Lab 2-3 (Development and Quality of Life) entails the construction of a large spreadsheet from scratch. If you have plenty of time (as in my case when I worked at Saint Anselm’s) you can apply it as a cooperative assignment in which students are assigned different sections. This does not work if you are pressed for time (as I am in my current job), so I used a different strategy: I took the students to the computer room and had them navigate the CIA factbook website to create only the first two columns (country and population). Once I was satisfied that they had learned how to incorporate this data into a spreadsheet, I simply gave them all the sample data from the instructor’s guide (gathered in 2007) and instructed them to use this to make their six scatter plots. As a result, nearly all the students were able to complete the entire assignment well within the 3-hour lab period. Even though the scatterplots they made were not based on the data they gathered on their own, the main point of the assignment was not compromised.

Understandably, both students and instructors will feel overwhelmed by the scope of this exercise in its original form, so this serves as a reasonable compromise because students still get some experience collecting and compiling data. If I get the chance to do it again I will have the students collect data only on infant mortality and per capita GDP (instead of population). I will then require them to make a scatterplot of this data that they gathered first-hand. Only then will I give them the 2007 data from the instructor’s guide. I would also make them hand in this scatterplot they made from the data they collected because would provide tangible evidence that they learned to make at least one small spreadsheet from scratch.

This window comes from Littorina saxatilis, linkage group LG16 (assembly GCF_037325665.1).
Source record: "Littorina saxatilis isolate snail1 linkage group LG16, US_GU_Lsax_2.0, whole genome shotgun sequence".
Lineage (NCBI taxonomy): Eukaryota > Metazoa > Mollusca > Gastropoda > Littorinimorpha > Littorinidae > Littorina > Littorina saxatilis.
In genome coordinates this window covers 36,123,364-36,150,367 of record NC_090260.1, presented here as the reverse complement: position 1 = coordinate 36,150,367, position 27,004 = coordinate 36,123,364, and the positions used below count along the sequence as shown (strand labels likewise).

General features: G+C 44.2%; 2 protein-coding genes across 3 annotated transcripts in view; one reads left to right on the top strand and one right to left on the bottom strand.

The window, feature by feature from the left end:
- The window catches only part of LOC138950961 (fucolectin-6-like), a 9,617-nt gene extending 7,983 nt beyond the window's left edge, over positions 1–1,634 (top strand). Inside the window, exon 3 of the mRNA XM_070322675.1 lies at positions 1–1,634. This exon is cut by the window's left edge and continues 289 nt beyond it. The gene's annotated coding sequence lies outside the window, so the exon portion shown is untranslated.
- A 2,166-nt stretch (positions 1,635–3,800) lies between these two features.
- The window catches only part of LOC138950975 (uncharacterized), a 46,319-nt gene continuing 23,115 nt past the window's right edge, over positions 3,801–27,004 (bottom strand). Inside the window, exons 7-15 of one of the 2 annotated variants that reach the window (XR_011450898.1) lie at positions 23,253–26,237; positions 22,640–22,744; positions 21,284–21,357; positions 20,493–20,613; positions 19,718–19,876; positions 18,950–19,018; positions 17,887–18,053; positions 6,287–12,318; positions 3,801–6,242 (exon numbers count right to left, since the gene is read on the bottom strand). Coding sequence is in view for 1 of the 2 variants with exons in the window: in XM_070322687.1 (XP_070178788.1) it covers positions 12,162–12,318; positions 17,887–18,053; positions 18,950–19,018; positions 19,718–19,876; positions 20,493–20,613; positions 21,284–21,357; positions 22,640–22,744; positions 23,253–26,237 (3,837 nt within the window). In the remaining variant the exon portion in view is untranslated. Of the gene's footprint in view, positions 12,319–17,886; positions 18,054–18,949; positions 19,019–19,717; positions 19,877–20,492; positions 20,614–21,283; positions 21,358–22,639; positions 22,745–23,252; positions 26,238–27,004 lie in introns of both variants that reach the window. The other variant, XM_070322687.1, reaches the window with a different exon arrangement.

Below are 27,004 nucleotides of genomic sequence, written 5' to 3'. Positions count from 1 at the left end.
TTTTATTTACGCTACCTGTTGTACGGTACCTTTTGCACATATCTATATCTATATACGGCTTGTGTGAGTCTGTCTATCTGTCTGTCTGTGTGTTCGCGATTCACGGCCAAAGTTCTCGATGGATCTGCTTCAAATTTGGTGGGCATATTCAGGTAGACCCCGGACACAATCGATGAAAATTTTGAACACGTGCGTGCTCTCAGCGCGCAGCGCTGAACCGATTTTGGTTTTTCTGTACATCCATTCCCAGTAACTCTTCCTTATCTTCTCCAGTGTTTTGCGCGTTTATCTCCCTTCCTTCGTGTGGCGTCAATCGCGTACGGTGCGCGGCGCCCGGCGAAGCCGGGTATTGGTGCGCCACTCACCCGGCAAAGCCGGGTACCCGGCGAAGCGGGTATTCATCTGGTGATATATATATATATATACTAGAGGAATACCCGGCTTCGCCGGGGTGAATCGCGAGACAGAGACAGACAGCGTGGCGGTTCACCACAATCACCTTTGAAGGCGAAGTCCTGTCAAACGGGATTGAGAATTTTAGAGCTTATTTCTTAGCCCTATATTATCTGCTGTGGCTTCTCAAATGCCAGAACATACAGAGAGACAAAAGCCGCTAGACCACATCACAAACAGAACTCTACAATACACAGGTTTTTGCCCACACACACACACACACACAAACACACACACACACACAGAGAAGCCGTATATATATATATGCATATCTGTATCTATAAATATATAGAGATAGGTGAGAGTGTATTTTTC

This abbreviated protocol can also be applied to two other labs involving large spreadsheets, Labs 2-4 (Risk Factors and Health Outcomes in the U.S.) and 2.5 (Risk Factors and Health Outcomes in Africa).  It does not matter whether or not they finish during the lab period because once they learn to make and interpret at least two graphs in class, they can do the rest on their own time.

Most of the scatterplots will have plenty of "noise" (points that fall nowhere near the pattern) and some will have no pattern at all. A good example of an amorphous scatterplot is per capita GDP vs. per capita oil production. College students make this plot expecting to see a positive correlation. Those of us who are more seasoned know that per capita GDP is more often the result of what some refer to as "intangible capital" (education, government policy, financial institutions, social stability...). In effect, there is as much to learn from the scatterplots that have no pattern as from those that do.